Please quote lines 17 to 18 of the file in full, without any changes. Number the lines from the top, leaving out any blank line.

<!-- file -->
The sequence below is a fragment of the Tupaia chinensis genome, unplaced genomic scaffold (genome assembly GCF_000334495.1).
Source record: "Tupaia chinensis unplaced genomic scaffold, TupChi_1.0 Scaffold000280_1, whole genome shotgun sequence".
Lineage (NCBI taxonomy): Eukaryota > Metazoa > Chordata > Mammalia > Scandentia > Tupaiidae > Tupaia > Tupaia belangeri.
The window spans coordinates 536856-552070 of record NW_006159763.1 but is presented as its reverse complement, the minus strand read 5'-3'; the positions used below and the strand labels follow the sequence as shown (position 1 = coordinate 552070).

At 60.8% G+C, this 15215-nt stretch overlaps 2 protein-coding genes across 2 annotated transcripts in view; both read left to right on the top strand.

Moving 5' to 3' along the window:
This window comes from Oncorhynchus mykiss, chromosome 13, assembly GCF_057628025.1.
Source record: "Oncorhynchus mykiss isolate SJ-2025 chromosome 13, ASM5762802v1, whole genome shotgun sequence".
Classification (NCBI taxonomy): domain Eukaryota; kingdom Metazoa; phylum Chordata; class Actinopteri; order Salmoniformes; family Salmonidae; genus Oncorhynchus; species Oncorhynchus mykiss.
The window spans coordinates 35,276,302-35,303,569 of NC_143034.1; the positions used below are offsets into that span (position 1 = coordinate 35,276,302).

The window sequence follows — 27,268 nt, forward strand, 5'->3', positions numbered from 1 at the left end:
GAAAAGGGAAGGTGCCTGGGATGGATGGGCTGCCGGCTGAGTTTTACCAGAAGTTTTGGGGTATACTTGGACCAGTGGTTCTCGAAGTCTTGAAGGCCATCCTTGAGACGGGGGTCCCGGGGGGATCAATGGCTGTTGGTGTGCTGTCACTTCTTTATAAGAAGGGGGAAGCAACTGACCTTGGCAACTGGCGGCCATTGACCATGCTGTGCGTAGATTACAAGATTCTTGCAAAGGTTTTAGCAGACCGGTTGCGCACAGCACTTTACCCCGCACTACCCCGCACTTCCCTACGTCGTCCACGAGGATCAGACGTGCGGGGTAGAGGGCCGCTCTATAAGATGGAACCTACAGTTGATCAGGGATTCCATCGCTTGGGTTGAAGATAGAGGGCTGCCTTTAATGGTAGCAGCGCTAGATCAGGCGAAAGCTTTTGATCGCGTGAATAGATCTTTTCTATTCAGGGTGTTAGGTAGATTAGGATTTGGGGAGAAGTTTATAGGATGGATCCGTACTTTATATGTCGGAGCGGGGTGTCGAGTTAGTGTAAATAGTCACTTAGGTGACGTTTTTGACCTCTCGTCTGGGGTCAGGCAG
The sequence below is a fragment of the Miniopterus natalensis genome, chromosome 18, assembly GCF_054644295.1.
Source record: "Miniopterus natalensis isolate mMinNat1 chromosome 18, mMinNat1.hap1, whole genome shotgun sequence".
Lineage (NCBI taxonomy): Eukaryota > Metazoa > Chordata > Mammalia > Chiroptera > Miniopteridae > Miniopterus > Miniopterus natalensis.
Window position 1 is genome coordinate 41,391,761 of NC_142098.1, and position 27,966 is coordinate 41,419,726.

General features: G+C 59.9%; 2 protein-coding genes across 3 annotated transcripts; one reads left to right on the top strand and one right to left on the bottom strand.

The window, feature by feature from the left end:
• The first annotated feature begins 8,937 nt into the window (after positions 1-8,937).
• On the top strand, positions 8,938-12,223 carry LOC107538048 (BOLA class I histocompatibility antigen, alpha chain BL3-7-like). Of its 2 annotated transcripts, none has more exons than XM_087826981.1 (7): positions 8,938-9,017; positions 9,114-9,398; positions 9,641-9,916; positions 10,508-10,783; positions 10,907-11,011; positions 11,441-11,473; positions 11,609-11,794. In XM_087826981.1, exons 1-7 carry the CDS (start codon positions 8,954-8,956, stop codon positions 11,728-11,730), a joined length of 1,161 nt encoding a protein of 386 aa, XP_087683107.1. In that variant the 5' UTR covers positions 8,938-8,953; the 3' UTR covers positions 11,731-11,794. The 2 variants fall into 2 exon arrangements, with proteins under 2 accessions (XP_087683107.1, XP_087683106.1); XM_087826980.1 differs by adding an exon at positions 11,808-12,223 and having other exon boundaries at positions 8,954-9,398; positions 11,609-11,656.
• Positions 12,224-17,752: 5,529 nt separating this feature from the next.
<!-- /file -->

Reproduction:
General features: G+C 59.9%; 2 protein-coding genes across 3 annotated transcripts; one reads left to right on the top strand and one right to left on the bottom strand.

The window, feature by feature from the left end: